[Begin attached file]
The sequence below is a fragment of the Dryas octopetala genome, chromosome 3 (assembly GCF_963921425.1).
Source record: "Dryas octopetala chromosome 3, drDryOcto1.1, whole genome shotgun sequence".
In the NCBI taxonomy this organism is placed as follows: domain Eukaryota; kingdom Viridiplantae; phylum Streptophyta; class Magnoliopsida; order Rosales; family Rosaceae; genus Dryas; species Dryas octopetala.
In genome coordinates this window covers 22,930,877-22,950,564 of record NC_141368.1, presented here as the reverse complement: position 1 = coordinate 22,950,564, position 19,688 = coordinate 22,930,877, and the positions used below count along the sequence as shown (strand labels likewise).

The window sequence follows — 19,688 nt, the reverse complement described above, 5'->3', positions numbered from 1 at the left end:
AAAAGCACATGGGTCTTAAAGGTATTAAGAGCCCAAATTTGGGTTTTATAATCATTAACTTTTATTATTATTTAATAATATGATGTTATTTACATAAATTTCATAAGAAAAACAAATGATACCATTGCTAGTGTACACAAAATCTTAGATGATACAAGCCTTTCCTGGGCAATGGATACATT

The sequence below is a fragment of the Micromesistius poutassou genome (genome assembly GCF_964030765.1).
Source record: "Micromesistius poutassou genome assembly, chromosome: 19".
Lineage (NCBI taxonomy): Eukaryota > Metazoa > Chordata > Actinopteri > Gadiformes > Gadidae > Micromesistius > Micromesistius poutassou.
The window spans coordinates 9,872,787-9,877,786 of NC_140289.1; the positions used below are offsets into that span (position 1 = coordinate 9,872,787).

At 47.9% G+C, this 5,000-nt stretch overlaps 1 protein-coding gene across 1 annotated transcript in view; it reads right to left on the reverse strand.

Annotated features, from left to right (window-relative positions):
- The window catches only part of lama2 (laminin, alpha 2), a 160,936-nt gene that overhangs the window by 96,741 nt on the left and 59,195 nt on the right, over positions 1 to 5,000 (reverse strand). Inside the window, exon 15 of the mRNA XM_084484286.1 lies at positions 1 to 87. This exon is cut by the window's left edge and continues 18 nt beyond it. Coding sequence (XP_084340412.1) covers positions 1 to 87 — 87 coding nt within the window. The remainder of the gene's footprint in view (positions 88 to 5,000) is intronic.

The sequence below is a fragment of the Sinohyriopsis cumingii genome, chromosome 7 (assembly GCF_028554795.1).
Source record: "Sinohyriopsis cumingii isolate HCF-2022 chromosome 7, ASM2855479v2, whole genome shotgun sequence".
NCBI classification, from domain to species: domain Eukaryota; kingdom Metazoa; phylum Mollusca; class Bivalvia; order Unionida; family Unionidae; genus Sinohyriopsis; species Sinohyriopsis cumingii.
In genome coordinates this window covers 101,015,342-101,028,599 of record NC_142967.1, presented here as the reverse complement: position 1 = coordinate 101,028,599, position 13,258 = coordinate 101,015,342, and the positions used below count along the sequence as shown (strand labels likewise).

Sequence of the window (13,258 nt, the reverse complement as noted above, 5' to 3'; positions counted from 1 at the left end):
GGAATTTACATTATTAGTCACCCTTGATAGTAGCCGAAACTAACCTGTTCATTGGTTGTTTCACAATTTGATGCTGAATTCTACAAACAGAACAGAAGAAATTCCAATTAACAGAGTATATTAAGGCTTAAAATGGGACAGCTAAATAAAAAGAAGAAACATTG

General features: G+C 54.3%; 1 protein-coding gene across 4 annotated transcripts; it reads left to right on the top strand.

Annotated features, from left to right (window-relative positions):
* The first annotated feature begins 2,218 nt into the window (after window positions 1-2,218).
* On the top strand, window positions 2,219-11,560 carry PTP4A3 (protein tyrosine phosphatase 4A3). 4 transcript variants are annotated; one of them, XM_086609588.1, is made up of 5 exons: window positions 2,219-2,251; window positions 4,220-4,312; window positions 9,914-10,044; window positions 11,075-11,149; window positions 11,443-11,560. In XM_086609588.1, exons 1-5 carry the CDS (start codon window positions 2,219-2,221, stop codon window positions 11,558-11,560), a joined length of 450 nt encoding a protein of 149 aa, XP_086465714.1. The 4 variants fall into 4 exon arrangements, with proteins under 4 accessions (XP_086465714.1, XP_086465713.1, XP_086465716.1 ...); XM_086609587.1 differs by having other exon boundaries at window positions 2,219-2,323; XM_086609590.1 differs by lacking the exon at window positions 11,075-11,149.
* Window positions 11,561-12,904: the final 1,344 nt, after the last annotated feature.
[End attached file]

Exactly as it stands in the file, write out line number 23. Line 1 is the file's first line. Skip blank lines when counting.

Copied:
* On the top strand, window positions 2,219-11,560 carry PTP4A3 (protein tyrosine phosphatase 4A3). 4 transcript variants are annotated; one of them, XM_086609588.1, is made up of 5 exons: window positions 2,219-2,251; window positions 4,220-4,312; window positions 9,914-10,044; window positions 11,075-11,149; window positions 11,443-11,560. In XM_086609588.1, exons 1-5 carry the CDS (start codon window positions 2,219-2,221, stop codon window positions 11,558-11,560), a joined length of 450 nt encoding a protein of 149 aa, XP_086465714.1. The 4 variants fall into 4 exon arrangements, with proteins under 4 accessions (XP_086465714.1, XP_086465713.1, XP_086465716.1 ...); XM_086609587.1 differs by having other exon boundaries at window positions 2,219-2,323; XM_086609590.1 differs by lacking the exon at window positions 11,075-11,149.